and improvements.
   Financial Services.--A major financial services company has 
        moved its headquarters from the Virgin Islands to Saipan.
   Private Educational Institutions.--The education industry is 
        showing encouraging signs of development. Facilitated by a new 
        student visa program and observing the success of one recently 
        established school, four new private educational institutions 
        have expressed interest in the CNMI as an English-language 
        location for the training of foreign students. Other 
        educational institutions, including one with a nurse training 
        program, are also under consideration.
   Outsourcing Centers.--One call center operation is ready to 
        begin training local residents for possible operation and a 
        second, larger back office processing concern from the 
        Philippines is investigating the establishment of facilities in 
        the CNMI.
   Tourism.--Tourist arrivals in 2006, although significantly 
        lower than in 2005, nonetheless exceeded expectations. Most 
        significant were the increases in two of the Commonwealth's 
        newest tourist markets: China and Russia. In December 2004, 
        former Governor Juan N. Babauta signed an agreement with the 
        People's Republic of China awarding the CNMI its coveted 
        ``Approved Destination Status'' and, by the end of 2006, the 
        Commonwealth was receiving two weekly flights each from 
        Beijing, Shanghai, and Guangzhou. These flights brought a total 
        of 36,978 Chinese tourists to the CNMI in 2006. Under the 
        current Administration's five-year plan, it is anticipated that 
        by 2010 visitors from China will number 250,000, or 25 percent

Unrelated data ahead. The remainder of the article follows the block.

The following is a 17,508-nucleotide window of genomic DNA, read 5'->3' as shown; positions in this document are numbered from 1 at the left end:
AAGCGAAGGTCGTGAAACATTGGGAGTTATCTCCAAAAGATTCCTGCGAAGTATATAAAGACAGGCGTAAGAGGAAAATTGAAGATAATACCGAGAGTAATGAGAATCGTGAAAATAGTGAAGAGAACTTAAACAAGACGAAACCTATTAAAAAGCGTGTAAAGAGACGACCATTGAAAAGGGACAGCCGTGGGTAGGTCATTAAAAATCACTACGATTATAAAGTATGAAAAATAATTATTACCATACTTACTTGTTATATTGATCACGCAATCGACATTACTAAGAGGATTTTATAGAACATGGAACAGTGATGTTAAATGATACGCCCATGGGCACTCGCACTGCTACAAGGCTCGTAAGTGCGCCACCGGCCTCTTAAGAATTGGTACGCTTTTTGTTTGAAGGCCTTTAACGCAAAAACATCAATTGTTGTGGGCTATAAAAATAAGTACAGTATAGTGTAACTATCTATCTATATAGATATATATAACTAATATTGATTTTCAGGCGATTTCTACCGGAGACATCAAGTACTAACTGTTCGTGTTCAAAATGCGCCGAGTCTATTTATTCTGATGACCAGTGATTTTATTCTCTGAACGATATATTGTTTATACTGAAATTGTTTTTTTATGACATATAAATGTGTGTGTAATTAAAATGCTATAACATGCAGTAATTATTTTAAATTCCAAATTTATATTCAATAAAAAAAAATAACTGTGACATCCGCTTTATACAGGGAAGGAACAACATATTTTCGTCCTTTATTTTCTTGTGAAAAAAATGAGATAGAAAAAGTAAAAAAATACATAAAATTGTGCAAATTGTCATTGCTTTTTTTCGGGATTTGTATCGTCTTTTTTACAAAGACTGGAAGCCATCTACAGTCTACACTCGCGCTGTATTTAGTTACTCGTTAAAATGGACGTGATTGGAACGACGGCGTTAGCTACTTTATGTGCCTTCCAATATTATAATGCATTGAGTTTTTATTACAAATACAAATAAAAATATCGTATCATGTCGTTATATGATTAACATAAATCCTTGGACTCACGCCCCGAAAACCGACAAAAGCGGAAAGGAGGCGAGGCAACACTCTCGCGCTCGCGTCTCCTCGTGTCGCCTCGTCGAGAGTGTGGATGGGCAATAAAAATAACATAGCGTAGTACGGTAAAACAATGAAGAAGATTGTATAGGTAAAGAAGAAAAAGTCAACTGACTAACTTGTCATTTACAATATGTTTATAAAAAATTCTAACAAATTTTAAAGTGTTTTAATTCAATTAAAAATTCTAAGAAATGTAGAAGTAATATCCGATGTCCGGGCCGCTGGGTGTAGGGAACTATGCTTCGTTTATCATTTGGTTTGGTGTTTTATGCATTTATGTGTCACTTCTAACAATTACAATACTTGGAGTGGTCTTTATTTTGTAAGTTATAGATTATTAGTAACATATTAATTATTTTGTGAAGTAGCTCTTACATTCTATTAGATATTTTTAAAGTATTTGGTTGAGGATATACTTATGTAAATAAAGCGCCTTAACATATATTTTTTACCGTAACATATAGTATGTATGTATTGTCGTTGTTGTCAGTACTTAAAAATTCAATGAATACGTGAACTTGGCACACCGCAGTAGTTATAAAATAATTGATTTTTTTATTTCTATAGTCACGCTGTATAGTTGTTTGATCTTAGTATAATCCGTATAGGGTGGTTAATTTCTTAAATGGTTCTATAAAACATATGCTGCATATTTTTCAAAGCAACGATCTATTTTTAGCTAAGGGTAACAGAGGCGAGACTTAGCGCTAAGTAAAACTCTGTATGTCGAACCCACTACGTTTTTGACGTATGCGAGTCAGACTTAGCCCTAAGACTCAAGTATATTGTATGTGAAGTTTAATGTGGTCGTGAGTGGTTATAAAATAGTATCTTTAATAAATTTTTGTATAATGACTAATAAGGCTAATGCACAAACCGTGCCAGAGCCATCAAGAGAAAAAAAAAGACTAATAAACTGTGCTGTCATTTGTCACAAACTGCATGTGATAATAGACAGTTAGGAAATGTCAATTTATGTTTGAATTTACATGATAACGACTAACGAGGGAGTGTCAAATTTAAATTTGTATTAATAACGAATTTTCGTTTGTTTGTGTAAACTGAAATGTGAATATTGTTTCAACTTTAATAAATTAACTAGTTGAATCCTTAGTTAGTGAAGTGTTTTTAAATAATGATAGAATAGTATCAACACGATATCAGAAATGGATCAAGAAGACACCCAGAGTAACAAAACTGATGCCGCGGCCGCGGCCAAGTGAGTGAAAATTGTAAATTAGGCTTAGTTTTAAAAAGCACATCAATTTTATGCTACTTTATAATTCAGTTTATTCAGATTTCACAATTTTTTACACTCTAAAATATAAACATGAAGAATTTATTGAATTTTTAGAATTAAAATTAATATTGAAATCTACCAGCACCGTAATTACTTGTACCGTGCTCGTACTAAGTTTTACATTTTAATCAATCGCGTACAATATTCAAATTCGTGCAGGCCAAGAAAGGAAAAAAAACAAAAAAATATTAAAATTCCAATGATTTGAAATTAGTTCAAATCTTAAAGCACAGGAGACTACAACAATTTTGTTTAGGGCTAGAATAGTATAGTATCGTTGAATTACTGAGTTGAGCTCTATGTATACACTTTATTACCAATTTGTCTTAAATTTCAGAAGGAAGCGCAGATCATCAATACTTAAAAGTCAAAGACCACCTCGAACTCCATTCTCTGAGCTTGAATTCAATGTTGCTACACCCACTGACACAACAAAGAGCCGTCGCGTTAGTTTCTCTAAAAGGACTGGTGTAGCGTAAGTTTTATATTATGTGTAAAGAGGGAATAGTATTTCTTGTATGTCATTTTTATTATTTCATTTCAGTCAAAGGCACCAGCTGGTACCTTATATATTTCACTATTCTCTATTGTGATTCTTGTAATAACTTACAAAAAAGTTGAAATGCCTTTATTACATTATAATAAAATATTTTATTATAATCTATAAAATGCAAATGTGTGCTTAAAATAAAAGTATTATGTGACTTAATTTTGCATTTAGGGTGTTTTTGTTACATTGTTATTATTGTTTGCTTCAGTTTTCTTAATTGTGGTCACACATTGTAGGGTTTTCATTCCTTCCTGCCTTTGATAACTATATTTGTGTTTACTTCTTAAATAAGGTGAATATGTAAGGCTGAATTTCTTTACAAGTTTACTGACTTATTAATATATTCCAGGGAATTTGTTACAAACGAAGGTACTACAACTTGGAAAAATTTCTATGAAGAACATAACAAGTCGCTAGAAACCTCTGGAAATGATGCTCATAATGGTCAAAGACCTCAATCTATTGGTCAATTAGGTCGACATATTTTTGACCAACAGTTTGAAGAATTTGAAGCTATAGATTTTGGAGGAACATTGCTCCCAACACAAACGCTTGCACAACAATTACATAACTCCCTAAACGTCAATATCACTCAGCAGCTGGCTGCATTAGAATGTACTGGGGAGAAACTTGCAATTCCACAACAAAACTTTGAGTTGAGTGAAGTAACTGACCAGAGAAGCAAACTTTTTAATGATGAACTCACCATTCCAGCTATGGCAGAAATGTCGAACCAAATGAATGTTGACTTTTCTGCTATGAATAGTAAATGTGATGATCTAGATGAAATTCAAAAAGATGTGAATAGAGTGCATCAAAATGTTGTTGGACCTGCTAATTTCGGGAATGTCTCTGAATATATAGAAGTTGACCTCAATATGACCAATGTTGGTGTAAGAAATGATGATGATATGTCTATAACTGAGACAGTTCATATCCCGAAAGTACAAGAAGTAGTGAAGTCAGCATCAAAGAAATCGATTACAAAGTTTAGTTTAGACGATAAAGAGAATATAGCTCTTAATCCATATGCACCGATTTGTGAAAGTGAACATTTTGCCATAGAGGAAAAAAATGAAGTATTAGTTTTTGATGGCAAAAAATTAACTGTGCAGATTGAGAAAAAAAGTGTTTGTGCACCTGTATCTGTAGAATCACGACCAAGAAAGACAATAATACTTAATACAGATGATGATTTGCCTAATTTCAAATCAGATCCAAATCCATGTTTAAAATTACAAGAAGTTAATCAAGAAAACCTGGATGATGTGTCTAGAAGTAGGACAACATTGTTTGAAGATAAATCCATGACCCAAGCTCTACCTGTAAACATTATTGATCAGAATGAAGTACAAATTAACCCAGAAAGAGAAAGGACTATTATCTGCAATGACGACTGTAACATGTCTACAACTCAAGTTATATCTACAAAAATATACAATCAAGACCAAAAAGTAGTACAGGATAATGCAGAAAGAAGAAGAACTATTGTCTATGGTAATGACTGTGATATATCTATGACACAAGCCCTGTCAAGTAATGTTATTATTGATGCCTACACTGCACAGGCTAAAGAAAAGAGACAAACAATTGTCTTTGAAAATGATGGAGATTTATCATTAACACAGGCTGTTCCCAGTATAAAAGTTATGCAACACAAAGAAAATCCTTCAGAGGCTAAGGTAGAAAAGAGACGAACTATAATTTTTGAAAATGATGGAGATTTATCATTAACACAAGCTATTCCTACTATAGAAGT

of the total visitor arrivals. Although many fewer in number, 
        the tourists from Russia are a promising market and on January 
        3, 2007, the CNMI welcomed the first-ever charter flight from 
        Russia. It is hoped that the number of Russian tourists will 
        more than triple by 2010. Continued efforts to secure more 
        direct flights between Japan and the Commonwealth have shown 
        some success in 2007, with Japan Airlines committed to several 
        weekly charter flights directly to Saipan during the months of 
        March and April. In June of 2006, JTB, the largest tour agent 
        of Japan, opened its new facility on Saipan. The company cited 
        confidence in the future of the CNMI as a long-term destination 
        for Japanese tourists. JTB has also participated in efforts to 
        increase tourism to the CNMI from China.
   Retirement Market.--Recently enacted legislation in the CNMI 
        authorizes the creation of condominium facilities consistent 
        with the land alienation provisions of the CNMI Constitution. 
        We are hopeful that this legislation and flexible visa 
        arrangements will attract more interest in the Commonwealth as 
        a retirement community for Japanese and other Asian citizens.

    As is apparent, some of these encouraging developments are not 
likely to increase the Commonwealth's revenues significantly in the 
next few years, but they reflect continued dependence on the visitor 
industry and a change in emphasis from large manufacturing operations 
to smaller, more service-oriented businesses.
The Covenant's Unique Economic Tools Have Been Indispensable to the 
        Commonwealth's Economic Development
    The Covenant provisions relating to the economic development of the 
future Commonwealth were as important to the Northern Marianas 
negotiators as those provisions relating to political status. These 
included the following: (a) CNMI control over immigration; (b) CNMI 
control over minimum wage levels; (c) exemption from the U.S. coastwise 
laws to reduce shipping costs; (d) control over customs to provide 
flexibility; and (e) the authority to rebate taxes on local source 
income. Negotiators from both the United States and the Northern